When “Snowpiercer” hit theaters in 2013, it kicked off an incredible decade for Bong Joon Ho that culminated in his historic Oscar win for “Parasite.” But one of the film’s stars wasn’t convinced that the project was a sure thing.
In a new interview with GQ, Chris Evans reflected on the experience of working with Bong on the dystopian film. He revealed that he didn’t initially understand the script and had questions about the rules of the world in which it takes place.
“When I first read the script, I didn’t quite get it,” Evans said. “I was like, ‘So…what?’ Whenever it’s a movie that’s world-building, you’re creating a completely separate environment. There’s just kind of a conceit that you have to say, ‘OK, so everyone just accepts this, this is just how it is? No one is kind of outraged that this is the structure? That’s just the norm, OK.’”
Evans continued: “You kind of have to decide what part of your brain do you spend time wrapping your head around. Do you go the intimate road and just kind of make it about the character? Do you try and make it about what it took for that society to level into that place? It’s a challenge, but you get to watch Tilda Swinton in the movie and you get to watch her approach to this larger than life character.”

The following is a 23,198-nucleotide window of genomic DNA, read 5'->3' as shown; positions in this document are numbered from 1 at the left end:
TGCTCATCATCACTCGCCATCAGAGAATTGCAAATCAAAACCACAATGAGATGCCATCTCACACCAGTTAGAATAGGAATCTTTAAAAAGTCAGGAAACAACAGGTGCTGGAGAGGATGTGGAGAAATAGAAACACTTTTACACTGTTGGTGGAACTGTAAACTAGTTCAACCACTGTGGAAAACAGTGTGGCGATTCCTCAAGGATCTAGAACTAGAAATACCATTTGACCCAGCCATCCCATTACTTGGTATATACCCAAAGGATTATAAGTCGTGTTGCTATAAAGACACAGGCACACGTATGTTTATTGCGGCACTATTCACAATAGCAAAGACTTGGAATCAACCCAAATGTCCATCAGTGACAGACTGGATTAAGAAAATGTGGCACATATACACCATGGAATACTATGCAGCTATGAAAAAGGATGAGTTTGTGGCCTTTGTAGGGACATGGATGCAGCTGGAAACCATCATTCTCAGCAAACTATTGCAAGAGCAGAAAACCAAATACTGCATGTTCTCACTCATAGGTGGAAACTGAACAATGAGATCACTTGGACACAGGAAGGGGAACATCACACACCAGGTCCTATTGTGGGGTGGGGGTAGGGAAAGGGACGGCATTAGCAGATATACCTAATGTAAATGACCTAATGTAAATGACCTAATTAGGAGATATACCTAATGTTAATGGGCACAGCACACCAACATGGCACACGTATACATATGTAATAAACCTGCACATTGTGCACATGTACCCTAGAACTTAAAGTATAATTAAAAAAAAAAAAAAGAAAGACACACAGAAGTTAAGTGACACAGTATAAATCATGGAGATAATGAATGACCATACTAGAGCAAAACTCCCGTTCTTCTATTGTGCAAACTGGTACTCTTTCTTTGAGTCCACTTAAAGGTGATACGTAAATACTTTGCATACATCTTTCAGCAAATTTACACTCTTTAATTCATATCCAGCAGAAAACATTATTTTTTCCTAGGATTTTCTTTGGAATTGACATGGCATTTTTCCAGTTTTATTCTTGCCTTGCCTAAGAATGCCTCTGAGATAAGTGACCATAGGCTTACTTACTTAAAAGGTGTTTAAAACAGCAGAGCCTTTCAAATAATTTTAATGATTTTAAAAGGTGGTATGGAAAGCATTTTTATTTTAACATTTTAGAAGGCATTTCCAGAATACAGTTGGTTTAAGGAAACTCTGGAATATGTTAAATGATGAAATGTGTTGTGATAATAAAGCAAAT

Evans said that he eventually decided to stop worrying about details and place his trust in Bong based on his reputation and the clarity of his vision.
“Director Bong is such a visionary. When you’re working with someone that knows exactly what they want, even if it’s not exactly the way you saw it, it breeds trust,” he said. “And as an actor, that’s the most important thing, to trust the director. Otherwise you’re playing defense. Otherwise you’re like, ‘Alright, this first take, well, I’ll just do this, just so I can at least protect that. Then I’ll try this, but I don’t want to try that because I don’t know if they know how to use that take. Any take I give them can be used against me.’ And when you have a director who is so convinced of what their vision is, that’s when you say, ‘Great. You say jump, I’ll say “How high?”‘